Friday, February 21, 2014

The Origin of All Alphabets, Including Sensen, in the Traditions of the Astronomical Sign Lists and Calendars

As I noted in previous posts, that I had read Flavin's article years back, where he talks about the book The Alphabet and the Ancient Calendar Signs, Second Edition, by Hugh A. Moran and David H. Kelley.  It's a relatively rare, out-of-print book.  Also, Flavin notes Cyrus Gordon's belief that the Ugaritic Alphabet represented a Lunar Zodiac, after being influenced by Moran and Kelley's book.  I believe that the alphabet has something to do with Constellation lists, not necessarily the Solar or Lunar Zodiacs, contrary to what I had previously supposed.

Anyhow, the characters in the Sensen papyrus in the columns surrounding Facsimile #1, I believe have calendrical/alphabetical significance in an ancient derivative composition that is no longer extant, although the literal interpretation of them give the identification of the owner of the papyrus:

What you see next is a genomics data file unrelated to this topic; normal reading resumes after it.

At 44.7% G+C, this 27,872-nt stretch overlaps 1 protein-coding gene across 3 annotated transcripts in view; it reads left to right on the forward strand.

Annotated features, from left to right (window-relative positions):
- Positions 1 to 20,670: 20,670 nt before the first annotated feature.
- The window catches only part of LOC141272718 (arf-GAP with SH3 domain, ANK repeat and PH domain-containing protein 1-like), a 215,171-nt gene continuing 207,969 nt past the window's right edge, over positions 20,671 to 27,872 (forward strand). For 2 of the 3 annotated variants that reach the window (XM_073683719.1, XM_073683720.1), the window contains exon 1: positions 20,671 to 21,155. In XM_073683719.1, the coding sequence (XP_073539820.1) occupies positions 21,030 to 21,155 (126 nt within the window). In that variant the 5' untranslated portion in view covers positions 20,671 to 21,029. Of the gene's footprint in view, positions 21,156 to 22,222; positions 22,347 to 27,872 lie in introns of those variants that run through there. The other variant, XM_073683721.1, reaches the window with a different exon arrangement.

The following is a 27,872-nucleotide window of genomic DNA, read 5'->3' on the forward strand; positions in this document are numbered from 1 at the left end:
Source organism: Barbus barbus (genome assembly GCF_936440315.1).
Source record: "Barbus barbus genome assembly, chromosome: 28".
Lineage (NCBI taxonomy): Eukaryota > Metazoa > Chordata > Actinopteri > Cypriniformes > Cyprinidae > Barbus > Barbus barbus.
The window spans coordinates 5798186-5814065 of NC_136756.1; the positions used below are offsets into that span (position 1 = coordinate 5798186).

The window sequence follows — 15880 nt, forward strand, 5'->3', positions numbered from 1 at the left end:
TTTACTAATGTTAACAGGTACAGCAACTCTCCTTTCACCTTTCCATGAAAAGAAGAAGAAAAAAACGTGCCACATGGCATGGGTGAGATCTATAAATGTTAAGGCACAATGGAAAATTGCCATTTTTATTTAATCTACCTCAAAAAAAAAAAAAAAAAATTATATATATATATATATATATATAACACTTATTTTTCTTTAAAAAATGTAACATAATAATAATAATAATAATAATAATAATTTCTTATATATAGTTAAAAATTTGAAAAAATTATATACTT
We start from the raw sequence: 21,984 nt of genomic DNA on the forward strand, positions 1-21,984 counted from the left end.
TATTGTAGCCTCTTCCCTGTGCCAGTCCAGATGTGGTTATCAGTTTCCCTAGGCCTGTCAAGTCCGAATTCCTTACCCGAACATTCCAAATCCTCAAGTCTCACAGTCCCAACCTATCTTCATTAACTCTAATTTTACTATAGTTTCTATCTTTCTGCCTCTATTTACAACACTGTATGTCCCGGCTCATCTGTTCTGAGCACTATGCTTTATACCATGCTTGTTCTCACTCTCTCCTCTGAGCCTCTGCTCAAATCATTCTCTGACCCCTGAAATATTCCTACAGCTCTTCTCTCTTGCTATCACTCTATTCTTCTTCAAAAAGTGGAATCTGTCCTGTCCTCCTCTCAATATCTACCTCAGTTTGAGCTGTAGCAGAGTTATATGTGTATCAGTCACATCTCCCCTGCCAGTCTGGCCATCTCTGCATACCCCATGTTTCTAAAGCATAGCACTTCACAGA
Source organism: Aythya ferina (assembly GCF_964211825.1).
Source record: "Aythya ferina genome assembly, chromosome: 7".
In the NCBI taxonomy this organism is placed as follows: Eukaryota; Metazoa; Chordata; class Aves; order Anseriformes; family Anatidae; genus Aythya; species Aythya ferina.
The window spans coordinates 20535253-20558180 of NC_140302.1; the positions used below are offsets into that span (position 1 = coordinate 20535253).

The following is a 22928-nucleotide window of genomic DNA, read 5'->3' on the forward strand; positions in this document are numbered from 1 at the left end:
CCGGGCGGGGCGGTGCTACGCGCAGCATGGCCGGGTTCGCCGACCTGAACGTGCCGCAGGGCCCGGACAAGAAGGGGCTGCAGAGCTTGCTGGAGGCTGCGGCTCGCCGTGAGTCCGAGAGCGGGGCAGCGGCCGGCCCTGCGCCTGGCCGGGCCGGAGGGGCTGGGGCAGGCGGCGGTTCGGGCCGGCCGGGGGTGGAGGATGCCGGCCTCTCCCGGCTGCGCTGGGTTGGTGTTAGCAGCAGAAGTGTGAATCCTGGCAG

The order of the characters is not in the typical alphabetical order, but nevertheless, it is a sign list containing "Alphabetical" (i.e. phonetic and determinative) characters from the corpus of Egyptian characters, and they were repurposed for use in the said derivative composition.

Also, after reading through some parts of Moran's and Kelley's book, Moran's attempts to tie the Solar Zodiac to the Lunar Zodiac and the Alphabet are not very convincing to me.  But there is still something to it.  Kelley's argument, however, that the Mesoamerican calendar has its origins in Hindu and perhaps North Semitic calendars and lunar zodiacs, is very solid to me.  This will go along very nicely with what I will be presenting about Joseph Smith's Egyptian Counting section of the Kirtland Egyptian Papers in later posts.